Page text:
By Keara Cormier-Hill
Trying to pin down your fellowship experience to one resume category and one succinct interview response can be a challenging task. While you want to explain your time as a fellow in a way that conveys concrete transferable skills and directly applicable experience, you also want to express the immeasurable learning and growth that a professional or academic fellowship provides. So, how can you best present these unique experiences in a way that shows you are the well-rounded candidate employers seek in the application process? Here are 4 questions to consider to serve as a guide.
1. Was it a competitive opportunity?
The title “Fellow” in and of itself indicates a level of distinction in a position; fellowships go beyond volunteer positions and traditional jobs with focused professional development, networking, and mentoring opportunities, and many are highly competitive. The fact that you were awarded a fellowship position will speak to your capacity to stand out, but you want to make that point explicit. Your description of the fellowship on your resume should highlight the competitive nature of the fellowship, in a quantifiable form if possible, and also give some indication of why the opportunity was competitive. Whether it be a certain amount of grant funding, exposure to networks, or collaboration with renowned thinkers, take a line or two to spotlight the accomplishment. For instance:
Sample Organization – Fellow
- One of three awarded campus-wide from over two hundred submissions
- Received 1-on-1 career coaching from top civic leaders and collaboratively designed projects
Additionally, the job interview gives you a great opportunity to frame the importance of your fellowship experience. Some of the most common questions you will encounter in a job interview are “What is something that you are most proud of?” or “What was your greatest accomplishment?” In response, share not only why your fellowship experience was an achievement, but also how you prepared yourself to be a qualified candidate. Make sure that the key ingredients to success you mention are aligned with the responsibilities of the job for which you are applying.
2. How long was the fellowship term?
A common point of confusion in listing the fellowship on a professional resume is often where is it supposed to be listed. Volunteer experience? Awards and honors? Work experience? Considering the duration of your fellowship time and hours spent as a fellow can help you place it where it makes the most sense. If you were awarded a fellowship but did not have any duties, projects, or work as a result of being awarded a fellow, this would be most appropriately listed in an “Awards” section. On the other hand, if, as a fellow, you were giving full-time responsibilities and spent a significant amount of time working to complete projects, acknowledging your fellowship as a work experience would be a better fit. If your fellowship position fell somewhere in the middle and you do not want to detract from any full-time professional experiences from the same time, you might consider placing it as a volunteer experience or under an additional “Professional Development” section.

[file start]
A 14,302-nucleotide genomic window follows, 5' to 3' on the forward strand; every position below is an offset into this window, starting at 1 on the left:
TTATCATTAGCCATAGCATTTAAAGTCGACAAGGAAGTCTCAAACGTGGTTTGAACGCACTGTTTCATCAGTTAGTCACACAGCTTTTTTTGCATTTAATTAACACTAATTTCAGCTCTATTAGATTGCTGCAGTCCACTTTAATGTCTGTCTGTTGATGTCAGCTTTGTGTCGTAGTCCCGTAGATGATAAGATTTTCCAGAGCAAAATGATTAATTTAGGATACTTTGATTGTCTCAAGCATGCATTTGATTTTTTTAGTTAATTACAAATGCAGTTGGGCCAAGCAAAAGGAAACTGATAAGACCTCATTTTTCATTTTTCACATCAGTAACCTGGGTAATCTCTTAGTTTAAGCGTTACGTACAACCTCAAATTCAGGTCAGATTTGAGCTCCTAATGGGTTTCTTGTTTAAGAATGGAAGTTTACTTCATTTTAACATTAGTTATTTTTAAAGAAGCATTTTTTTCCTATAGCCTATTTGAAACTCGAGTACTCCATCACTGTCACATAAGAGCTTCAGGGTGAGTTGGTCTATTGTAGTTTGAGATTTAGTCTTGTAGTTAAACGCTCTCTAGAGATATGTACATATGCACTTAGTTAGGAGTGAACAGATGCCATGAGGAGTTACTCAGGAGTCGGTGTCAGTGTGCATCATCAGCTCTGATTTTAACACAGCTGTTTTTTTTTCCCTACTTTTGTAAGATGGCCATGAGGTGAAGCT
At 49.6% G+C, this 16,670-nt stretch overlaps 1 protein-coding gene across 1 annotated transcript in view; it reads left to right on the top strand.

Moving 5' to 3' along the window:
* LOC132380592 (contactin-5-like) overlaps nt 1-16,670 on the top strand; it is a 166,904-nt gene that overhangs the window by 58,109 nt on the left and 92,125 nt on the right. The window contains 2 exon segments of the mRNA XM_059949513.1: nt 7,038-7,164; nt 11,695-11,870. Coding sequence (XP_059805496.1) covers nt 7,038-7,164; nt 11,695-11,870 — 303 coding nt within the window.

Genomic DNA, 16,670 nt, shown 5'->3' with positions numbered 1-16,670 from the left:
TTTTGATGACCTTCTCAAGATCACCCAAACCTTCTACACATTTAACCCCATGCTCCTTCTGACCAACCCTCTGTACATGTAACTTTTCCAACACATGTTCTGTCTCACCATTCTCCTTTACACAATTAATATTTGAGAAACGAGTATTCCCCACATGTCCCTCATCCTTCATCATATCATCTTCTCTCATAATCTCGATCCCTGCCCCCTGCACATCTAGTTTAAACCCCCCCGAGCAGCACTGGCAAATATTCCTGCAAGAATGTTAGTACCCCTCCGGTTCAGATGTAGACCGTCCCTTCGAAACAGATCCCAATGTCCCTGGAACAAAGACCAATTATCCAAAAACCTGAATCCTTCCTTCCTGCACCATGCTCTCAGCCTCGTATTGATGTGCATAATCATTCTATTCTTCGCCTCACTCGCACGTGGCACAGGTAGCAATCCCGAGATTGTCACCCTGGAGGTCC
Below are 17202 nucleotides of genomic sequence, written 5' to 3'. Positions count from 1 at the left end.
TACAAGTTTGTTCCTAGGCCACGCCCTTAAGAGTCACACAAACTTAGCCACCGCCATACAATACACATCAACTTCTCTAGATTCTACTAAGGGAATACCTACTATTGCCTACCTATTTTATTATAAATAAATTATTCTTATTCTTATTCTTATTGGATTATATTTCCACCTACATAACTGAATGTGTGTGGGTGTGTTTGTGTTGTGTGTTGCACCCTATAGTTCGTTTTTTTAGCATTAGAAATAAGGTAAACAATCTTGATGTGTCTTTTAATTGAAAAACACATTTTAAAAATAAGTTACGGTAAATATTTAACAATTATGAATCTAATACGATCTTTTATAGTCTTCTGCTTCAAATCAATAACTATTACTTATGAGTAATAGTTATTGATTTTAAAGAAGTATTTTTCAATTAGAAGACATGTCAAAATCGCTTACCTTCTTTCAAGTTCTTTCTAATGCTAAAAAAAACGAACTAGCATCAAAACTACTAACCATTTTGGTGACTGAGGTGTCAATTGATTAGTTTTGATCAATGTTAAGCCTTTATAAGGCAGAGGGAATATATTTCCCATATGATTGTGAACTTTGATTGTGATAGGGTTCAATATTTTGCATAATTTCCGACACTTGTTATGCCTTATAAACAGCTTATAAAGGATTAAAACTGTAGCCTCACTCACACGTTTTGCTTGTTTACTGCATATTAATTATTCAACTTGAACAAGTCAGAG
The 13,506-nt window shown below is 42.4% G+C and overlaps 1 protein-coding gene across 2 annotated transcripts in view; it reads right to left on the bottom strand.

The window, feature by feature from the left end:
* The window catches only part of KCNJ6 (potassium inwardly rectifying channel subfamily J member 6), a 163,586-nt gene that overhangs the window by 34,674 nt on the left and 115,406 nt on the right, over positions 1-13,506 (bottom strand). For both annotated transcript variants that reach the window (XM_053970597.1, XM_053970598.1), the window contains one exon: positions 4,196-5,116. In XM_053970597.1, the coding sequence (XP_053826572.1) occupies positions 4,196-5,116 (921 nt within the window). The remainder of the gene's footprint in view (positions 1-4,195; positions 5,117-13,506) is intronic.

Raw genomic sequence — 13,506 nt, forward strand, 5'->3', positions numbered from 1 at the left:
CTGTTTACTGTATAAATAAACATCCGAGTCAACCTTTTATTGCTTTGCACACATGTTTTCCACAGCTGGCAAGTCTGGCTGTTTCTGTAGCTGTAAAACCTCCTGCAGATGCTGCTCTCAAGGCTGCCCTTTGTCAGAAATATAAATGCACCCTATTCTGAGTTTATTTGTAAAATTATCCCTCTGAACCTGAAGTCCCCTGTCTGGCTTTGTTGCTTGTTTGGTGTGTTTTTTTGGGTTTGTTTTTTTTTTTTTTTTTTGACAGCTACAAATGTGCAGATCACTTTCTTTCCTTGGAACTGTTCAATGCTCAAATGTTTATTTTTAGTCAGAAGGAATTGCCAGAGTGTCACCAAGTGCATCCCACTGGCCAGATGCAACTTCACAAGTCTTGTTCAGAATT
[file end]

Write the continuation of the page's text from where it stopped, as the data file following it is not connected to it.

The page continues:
3. What were the outputs?
You’ll want to mention what you produced, changed, improved and mastered during your fellowship(s) both in your resume and throughout the application process. If you are stuck trying to determine the most valuable key points to share to emphasize impact, revisit the marketing and recruitment materials of your fellowship organization. Seeing what has been celebrated as an applaudable outcome from past fellows can serve as a template as you list your own. However, this should be just a template. Remember that you want to emphasize what makes you different and highlight the experiences that you bring that others can’t.
Additionally, if you are applying for a professional job after an academic fellowship where you conducted research or published articles that you would want to mention, a hybrid CV/resume would be a great way to showcase your work.
4. What were the inputs?
Last, but certainly not least, you want to illustrate what you put into your fellowship experience. Employers aren’t just looking for someone who has related experience and an impressive pedigree; they need to see candidates with employable traits. The top characteristics employers look for are leadership, a willingness to take calculated risks, creativity and flexibility. These are all traits that fellows typically possess and display throughout their term. Take your cover letters and interviews as opportunities to shine a light on moments where your work as a fellow demonstrated the kind of thinking and behavior that they need.
Fellowships do not always neatly fit into the same category as traditional jobs do, but that is exactly why they should be celebrated. Take the time to highlight how your unique accomplishments align with the ambition employers seek and you will be on your way to the next big step.
Keara Cormier-Hill is an alumna of the Harvard University Graduate School of Education (HGSE), there having completed her Master’s of Education, Certificate of Advanced Studies in School Adjustment Counseling, and Child Protection Certificate from the Harvard François-Xavier Bagnoud (FXB) Center for Health and Human Rights. Prior to HGSE, Keara collaborated with youth-centered international organizations in the Dominican Republic for two years as a Princeton in Latin America Fellow. Keara currently works with schools to support partnership among the school, parents and the community to improve student academic achievement and bolster positive development.
© Victoria Johnson 2019, all rights reserved